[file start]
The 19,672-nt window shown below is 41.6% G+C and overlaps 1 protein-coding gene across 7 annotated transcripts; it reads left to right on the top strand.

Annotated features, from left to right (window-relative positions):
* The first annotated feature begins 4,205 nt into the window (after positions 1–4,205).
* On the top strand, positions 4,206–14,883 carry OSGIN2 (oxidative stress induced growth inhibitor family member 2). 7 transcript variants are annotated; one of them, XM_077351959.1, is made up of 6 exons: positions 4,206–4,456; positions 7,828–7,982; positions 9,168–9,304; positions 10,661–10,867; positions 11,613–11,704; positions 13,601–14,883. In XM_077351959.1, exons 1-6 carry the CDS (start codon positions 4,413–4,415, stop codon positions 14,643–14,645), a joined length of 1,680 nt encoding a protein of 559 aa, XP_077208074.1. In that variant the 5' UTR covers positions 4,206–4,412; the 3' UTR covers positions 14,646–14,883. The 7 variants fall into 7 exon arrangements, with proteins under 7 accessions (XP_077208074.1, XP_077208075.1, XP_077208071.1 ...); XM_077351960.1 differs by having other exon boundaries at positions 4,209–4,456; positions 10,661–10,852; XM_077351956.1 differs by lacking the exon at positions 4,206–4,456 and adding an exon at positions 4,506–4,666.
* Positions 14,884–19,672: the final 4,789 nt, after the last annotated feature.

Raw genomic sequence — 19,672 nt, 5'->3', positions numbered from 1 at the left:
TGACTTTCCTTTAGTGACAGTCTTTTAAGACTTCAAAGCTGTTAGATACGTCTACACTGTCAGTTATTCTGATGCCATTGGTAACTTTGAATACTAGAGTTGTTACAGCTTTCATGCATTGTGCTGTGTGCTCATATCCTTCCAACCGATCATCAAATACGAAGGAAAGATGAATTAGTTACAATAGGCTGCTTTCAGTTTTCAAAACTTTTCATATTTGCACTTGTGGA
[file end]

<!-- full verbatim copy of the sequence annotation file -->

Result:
The 19,672-nt window shown below is 41.6% G+C and overlaps 1 protein-coding gene across 7 annotated transcripts; it reads left to right on the top strand.

Annotated features, from left to right (window-relative positions):
* The first annotated feature begins 4,205 nt into the window (after positions 1–4,205).
* On the top strand, positions 4,206–14,883 carry OSGIN2 (oxidative stress induced growth inhibitor family member 2). 7 transcript variants are annotated; one of them, XM_077351959.1, is made up of 6 exons: positions 4,206–4,456; positions 7,828–7,982; positions 9,168–9,304; positions 10,661–10,867; positions 11,613–11,704; positions 13,601–14,883. In XM_077351959.1, exons 1-6 carry the CDS (start codon positions 4,413–4,415, stop codon positions 14,643–14,645), a joined length of 1,680 nt encoding a protein of 559 aa, XP_077208074.1. In that variant the 5' UTR covers positions 4,206–4,412; the 3' UTR covers positions 14,646–14,883. The 7 variants fall into 7 exon arrangements, with proteins under 7 accessions (XP_077208074.1, XP_077208075.1, XP_077208071.1 ...); XM_077351960.1 differs by having other exon boundaries at positions 4,209–4,456; positions 10,661–10,852; XM_077351956.1 differs by lacking the exon at positions 4,206–4,456 and adding an exon at positions 4,506–4,666.
* Positions 14,884–19,672: the final 4,789 nt, after the last annotated feature.

Raw genomic sequence — 19,672 nt, 5'->3', positions numbered from 1 at the left:
TGACTTTCCTTTAGTGACAGTCTTTTAAGACTTCAAAGCTGTTAGATACGTCTACACTGTCAGTTATTCTGATGCCATTGGTAACTTTGAATACTAGAGTTGTTACAGCTTTCATGCATTGTGCTGTGTGCTCATATCCTTCCAACCGATCATCAAATACGAAGGAAAGATGAATTAGTTACAATAGGCTGCTTTCAGTTTTCAAAACTTTTCATATTTGCACTTGTGGA